Monique John is a biochemistry/molecular biology major who is proud to have worked as a waitress, tutor and camp counselor throughout college to support herself. She is in the process of completing her certification as a PCT and hopes to begin working as a PCT this spring. Having always liked science, her desire to apply that passion towards a career in medicine was solidified when her grandmother was diagnosed with Alzheimer’s disease. John said she observed a need for more black women in medicine and remembers feeling that doctors were not able to relate to her grandmother. John said that she believed her dream was coming true when she received word that she qualified for the UAlbany/AMC EAPP, and is thankful for the opportunity to be able to “serve people like her.”

Ann-Marie Wilhelm


Ann-Marie Wilhelm majors in biochemistry/molecular biology and is in the Honors College. Her parents immigrated to the United States from Nigeria and as a result, Wilhelm speaks two languages — English and Yoruba. Wilhelm’s brother has autism and she said he has had a tremendous impact on her. She explains that it was “all hands on deck” raising him and every family member knew they carried a “real responsibility.” This experience has given Wilhelm a true appreciation of the factors underpinning quality of life and for the opportunities that an intact mind and education provide an individual. She first became interested in medicine in high school when she was accepted into the New York State-sponsored New Visions Program, which provides high school students with immersion experiences in health care settings. She is passionate about tutoring, particularly students who need extra assistance because of language barriers. She has learned to “meet the students where they are,” – a lesson that will surely help her when she is a physician.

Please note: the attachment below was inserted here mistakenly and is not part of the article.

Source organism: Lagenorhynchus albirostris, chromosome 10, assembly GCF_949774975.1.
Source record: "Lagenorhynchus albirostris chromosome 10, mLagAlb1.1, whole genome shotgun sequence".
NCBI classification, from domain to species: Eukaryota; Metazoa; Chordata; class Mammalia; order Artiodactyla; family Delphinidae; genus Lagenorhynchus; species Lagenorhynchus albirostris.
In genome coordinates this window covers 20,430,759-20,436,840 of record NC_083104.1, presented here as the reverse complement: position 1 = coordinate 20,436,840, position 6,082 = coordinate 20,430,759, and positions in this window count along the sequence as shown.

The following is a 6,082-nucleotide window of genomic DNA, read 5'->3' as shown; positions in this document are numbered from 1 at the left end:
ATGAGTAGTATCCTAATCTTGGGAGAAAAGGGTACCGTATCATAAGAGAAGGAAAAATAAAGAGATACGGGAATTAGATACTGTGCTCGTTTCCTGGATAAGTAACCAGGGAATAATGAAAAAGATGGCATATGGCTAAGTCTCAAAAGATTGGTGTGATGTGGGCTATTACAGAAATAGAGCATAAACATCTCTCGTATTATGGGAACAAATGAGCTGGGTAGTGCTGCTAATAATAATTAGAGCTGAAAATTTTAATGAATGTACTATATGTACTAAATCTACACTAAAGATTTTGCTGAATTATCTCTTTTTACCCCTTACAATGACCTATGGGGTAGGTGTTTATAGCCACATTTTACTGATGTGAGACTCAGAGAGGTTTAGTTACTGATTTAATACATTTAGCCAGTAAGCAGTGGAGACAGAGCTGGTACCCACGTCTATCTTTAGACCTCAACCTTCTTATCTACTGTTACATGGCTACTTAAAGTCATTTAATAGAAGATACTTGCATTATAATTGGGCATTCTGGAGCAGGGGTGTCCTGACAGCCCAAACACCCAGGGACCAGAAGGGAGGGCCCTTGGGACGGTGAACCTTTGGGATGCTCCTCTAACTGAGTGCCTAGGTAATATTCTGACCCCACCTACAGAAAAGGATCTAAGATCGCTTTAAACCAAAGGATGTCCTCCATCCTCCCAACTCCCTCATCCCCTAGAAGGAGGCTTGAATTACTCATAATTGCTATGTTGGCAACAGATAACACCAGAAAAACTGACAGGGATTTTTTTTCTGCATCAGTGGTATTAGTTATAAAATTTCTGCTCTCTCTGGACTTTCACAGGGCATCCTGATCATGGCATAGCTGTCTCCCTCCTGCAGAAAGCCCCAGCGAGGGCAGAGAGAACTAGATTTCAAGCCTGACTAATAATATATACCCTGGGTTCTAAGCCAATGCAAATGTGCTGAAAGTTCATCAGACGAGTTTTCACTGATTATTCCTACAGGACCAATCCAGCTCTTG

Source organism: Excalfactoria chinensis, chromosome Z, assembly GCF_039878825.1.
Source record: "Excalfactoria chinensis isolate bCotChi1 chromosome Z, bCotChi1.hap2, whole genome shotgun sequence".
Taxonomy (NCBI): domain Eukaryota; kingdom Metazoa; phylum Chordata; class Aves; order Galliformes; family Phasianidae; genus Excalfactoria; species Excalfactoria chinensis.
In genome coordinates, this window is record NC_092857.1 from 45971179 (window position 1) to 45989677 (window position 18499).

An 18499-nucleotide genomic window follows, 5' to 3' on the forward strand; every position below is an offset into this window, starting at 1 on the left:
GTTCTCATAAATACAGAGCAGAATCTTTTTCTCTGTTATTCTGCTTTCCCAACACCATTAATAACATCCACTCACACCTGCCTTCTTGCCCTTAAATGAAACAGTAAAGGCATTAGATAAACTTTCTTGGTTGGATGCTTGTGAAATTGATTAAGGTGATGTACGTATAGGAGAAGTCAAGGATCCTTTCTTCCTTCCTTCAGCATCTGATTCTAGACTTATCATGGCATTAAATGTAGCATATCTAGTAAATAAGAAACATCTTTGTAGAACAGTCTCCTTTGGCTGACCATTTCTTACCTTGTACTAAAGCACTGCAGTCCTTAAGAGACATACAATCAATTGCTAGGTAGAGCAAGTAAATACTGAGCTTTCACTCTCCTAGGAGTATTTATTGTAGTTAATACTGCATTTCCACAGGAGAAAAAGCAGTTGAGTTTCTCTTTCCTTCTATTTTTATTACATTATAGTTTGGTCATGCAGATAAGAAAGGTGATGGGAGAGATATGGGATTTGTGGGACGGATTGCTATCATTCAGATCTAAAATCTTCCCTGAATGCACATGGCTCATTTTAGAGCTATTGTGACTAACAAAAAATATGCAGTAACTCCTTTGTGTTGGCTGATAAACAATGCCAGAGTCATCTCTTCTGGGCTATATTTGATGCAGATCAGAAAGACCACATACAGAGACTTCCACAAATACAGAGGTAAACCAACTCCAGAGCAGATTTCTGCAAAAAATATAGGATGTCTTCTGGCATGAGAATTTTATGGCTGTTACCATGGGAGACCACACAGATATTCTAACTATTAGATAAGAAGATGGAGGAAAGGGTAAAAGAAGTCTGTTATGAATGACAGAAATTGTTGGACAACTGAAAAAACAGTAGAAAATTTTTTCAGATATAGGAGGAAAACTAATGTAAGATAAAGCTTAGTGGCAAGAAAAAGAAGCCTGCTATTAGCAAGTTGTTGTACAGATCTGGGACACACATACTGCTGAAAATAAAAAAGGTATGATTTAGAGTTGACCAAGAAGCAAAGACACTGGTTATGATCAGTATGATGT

Zoey Bert

Zoey Bert is a biology major and first-generation college student. She has had a long-standing interest in science but said she didn’t know what direction to take it until she took an anatomy and physiology course in high school, which increased her fascination with the human body and medicine. Bert has volunteered at St. Joseph’s Hospital on Long Island and when asked what she does for fun, she replied “science!” She is proudly the only non-physics major in Physics Club, having joined “to participate in the cool science experiments that they do.”

View last year’s announcement for more information on the partnership.